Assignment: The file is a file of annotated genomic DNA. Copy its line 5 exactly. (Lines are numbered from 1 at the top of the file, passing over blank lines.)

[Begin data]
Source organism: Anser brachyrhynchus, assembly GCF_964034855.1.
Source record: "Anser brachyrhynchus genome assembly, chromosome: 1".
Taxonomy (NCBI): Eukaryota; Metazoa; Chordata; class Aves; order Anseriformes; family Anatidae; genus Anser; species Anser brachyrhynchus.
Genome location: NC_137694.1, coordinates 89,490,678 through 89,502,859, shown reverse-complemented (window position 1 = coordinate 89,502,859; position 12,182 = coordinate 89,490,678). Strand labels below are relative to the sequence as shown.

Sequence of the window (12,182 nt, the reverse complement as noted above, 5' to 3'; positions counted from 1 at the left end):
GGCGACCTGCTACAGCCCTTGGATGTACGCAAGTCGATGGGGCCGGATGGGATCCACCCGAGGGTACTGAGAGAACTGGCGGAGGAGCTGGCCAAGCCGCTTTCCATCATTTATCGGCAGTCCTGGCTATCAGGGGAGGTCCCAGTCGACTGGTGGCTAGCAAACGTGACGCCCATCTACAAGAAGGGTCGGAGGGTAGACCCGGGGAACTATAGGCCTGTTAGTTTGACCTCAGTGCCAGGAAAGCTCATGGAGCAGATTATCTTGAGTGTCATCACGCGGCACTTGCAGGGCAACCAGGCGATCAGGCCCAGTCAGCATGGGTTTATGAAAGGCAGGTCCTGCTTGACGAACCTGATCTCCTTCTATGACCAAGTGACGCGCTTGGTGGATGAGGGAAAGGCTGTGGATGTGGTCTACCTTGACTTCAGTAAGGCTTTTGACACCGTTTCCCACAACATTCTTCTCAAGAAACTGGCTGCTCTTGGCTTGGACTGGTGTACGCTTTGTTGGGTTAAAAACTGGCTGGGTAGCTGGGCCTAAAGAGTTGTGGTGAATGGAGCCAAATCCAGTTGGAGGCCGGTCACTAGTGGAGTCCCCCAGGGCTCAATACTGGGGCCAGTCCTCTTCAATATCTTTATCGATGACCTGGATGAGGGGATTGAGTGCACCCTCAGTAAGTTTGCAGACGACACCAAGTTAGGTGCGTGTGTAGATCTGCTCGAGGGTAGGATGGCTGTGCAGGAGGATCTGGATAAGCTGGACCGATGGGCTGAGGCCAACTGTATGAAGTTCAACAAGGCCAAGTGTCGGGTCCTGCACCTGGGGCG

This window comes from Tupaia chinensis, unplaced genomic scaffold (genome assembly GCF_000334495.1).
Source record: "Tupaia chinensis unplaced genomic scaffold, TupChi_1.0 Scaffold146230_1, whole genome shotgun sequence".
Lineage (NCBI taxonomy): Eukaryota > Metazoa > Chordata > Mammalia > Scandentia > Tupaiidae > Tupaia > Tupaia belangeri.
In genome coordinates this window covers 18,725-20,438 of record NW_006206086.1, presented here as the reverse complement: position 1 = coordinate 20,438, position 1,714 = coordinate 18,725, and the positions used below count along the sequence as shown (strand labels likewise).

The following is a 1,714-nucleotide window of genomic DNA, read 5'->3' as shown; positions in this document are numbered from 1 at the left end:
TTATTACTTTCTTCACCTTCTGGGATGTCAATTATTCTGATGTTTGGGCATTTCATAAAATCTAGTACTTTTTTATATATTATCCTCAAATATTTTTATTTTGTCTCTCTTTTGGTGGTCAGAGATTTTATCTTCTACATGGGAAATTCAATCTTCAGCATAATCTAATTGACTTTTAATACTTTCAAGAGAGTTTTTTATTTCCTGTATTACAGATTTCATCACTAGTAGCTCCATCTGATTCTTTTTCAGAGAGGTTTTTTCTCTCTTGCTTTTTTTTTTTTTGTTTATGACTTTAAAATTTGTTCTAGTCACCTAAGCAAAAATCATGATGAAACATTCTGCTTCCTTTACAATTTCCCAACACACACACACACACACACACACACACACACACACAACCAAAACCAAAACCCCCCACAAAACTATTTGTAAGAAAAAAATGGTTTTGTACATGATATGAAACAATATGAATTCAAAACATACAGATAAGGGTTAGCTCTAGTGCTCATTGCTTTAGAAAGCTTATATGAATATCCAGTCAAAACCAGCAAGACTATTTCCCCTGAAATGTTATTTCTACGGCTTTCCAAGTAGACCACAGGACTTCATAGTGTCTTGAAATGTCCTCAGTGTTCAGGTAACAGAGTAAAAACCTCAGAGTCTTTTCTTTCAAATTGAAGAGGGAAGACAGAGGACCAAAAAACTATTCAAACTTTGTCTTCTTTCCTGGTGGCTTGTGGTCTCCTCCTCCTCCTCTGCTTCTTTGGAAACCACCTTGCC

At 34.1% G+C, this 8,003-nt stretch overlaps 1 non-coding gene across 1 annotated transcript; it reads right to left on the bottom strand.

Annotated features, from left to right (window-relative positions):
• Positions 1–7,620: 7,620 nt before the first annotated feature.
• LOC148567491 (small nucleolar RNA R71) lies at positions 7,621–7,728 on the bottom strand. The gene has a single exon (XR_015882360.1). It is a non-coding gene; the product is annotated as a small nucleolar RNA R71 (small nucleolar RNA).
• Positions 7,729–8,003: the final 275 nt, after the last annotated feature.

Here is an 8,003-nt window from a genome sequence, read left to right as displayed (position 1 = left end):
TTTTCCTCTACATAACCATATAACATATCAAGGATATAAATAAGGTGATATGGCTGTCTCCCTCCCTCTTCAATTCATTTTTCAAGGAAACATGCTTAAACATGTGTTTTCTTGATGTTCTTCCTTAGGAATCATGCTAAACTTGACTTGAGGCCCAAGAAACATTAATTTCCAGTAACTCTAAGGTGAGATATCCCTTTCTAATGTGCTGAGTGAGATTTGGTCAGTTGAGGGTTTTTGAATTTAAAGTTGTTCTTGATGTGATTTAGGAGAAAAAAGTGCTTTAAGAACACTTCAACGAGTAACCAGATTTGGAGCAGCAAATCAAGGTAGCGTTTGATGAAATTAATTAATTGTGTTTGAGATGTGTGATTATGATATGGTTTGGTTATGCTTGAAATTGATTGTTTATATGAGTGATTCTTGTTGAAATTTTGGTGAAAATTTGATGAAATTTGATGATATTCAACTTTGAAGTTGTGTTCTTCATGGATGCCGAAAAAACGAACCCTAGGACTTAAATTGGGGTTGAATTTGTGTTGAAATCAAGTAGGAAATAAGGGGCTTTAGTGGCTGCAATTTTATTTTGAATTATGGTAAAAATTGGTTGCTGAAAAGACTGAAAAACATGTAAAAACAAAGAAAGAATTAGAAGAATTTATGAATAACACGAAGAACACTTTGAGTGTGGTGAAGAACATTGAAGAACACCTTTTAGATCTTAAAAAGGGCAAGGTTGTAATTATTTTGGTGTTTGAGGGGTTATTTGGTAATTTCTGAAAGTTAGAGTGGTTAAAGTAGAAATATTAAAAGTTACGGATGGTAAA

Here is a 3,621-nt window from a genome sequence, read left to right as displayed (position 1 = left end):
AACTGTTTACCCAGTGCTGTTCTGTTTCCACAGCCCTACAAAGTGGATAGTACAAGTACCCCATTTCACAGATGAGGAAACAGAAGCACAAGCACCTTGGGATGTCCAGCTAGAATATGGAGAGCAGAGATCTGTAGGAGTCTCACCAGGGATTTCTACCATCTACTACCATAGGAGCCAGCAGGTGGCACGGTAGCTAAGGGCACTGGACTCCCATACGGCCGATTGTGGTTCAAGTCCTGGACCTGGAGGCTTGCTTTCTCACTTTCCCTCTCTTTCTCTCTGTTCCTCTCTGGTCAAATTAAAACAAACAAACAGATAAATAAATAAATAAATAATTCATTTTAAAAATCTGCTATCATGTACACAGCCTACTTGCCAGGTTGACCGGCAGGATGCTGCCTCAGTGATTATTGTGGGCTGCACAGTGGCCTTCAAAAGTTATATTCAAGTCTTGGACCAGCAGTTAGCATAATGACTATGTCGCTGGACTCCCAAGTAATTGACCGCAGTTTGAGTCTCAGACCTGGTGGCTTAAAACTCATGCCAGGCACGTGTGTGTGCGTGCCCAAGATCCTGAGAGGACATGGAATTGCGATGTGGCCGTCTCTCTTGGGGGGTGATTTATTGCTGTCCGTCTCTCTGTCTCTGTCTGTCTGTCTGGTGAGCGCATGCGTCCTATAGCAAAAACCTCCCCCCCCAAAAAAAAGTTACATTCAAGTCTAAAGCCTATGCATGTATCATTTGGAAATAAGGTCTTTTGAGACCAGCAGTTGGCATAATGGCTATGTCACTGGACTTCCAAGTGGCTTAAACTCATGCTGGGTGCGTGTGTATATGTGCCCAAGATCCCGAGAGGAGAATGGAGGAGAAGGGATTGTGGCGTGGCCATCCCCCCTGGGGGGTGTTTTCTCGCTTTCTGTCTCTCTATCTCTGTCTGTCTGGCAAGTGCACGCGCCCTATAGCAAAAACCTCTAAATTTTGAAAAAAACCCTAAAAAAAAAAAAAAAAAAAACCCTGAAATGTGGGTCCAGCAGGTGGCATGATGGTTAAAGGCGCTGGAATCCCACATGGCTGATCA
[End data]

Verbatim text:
Sequence of the window (12,182 nt, the reverse complement as noted above, 5' to 3'; positions counted from 1 at the left end):